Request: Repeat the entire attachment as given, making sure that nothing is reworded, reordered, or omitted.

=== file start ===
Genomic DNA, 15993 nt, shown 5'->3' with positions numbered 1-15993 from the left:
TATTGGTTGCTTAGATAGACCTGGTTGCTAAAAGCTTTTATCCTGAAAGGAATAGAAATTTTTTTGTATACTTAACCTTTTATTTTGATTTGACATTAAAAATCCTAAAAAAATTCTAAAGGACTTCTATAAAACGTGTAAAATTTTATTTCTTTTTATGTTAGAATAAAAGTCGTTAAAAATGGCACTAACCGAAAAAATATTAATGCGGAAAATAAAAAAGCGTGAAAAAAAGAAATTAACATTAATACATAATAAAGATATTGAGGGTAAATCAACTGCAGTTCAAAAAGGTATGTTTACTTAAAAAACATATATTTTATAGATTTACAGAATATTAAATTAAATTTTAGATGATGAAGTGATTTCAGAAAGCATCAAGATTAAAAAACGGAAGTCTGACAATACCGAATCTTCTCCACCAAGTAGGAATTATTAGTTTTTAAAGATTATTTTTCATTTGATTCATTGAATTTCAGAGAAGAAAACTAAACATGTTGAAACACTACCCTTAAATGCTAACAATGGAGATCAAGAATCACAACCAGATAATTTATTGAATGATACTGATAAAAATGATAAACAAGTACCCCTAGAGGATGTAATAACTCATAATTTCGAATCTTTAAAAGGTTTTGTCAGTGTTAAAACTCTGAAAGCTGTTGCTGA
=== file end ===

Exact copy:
Genomic DNA, 15993 nt, shown 5'->3' with positions numbered 1-15993 from the left:
TATTGGTTGCTTAGATAGACCTGGTTGCTAAAAGCTTTTATCCTGAAAGGAATAGAAATTTTTTTGTATACTTAACCTTTTATTTTGATTTGACATTAAAAATCCTAAAAAAATTCTAAAGGACTTCTATAAAACGTGTAAAATTTTATTTCTTTTTATGTTAGAATAAAAGTCGTTAAAAATGGCACTAACCGAAAAAATATTAATGCGGAAAATAAAAAAGCGTGAAAAAAAGAAATTAACATTAATACATAATAAAGATATTGAGGGTAAATCAACTGCAGTTCAAAAAGGTATGTTTACTTAAAAAACATATATTTTATAGATTTACAGAATATTAAATTAAATTTTAGATGATGAAGTGATTTCAGAAAGCATCAAGATTAAAAAACGGAAGTCTGACAATACCGAATCTTCTCCACCAAGTAGGAATTATTAGTTTTTAAAGATTATTTTTCATTTGATTCATTGAATTTCAGAGAAGAAAACTAAACATGTTGAAACACTACCCTTAAATGCTAACAATGGAGATCAAGAATCACAACCAGATAATTTATTGAATGATACTGATAAAAATGATAAACAAGTACCCCTAGAGGATGTAATAACTCATAATTTCGAATCTTTAAAAGGTTTTGTCAGTGTTAAAACTCTGAAAGCTGTTGCTGA